Apple Supplier Foxconn Offers Up To $1,800 Bonus To Employees To Stay At China’s IPhone Plant

Apple Supplier Foxconn Offers Up To $1,800 Bonus To Employees To Stay At China's IPhone Plant

Apple supplier Foxconn is offering bonuses of as much as $1,800 to existing workers at China’s Zhengzhou facility, hoping to sustain the staff levels it needs to run the world’s largest iPhone factory, reported by news agency Bloomberg on Monday.

The Bloomberg report stated that Foxconn, which is also known as Hon Hai Precision Industry Co., will top up wages by as much as 13,000 yuan per month in December and January for full-time workers who’d joined at the start of November or earlier, the company said in a notice over the weekend.

Last week, Foxconn offered similar bonuses for workers opting to leave its campus, largely to usher out new arrivals who’d participated in violent protests against virus lockdowns.

According to the report, the unusually generous bonus reflects Foxconn’s urgent need to get assembly lines back up to full speed after a month of dealing with Covid restrictions and disruptions that culminated in unrest last week. The Zhengzhou campus, which normally houses upwards of 200,000 employees, is where the vast majority of Apple’s iPhone Pro models are assembled.

More than 20,000 new hires are reported to have left after the protests. The departures of 20,000 employees would complicate Foxconn’s previous target of resuming full production by the end of November, following workers’ unrest that rocked production unit at the world’s largest iPhone factory, according to news reports.

Apple has said it’s working closely with Foxconn to restore operations and both companies have expressed a commitment to ensuring worker safety.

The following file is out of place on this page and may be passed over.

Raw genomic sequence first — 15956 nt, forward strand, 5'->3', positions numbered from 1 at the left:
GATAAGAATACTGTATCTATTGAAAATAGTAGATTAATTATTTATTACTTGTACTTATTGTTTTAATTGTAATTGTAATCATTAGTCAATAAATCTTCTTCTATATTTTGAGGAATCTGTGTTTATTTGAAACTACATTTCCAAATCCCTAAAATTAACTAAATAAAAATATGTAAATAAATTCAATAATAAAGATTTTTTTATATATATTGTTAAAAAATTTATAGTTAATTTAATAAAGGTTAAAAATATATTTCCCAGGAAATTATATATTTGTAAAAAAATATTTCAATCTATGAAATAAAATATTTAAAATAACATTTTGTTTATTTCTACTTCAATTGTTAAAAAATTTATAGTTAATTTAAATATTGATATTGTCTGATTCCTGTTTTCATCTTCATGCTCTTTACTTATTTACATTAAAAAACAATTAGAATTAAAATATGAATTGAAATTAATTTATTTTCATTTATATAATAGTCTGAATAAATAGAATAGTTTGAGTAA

The iPhone 14 Pro and Pro Max are Apple’s most in-demand handsets this year, offsetting slumping sales for its regular iPhone 14 editions. The Foxconn situation serves up another reminder of the dangers for Apple of relying on a vast production machine centered on China at a time of unpredictable policy and uncertain trade relations.

The US firm warned this month that shipments of its newest premium iPhones will be lower than previously expected, just ahead of the peak holiday shopping season.

Analysts at Morgan Stanley cut their iPhone Pro output estimates for the current quarter by 60 lakh units earlier this month. In a worst-case scenario of prolonged lockdowns impacting assembly at Zhengzhou, Foxconn is seen risking as much as 36 per cent of iPhone revenue or 20 per cent of its overall sales in the quarter.

The labour unrest at the Zhengzhou plant that began last Wednesday marked rare scenes of open dissent in China which workers say was fueled claims of overdue pay and frustration over severe Covid-19 curbs.

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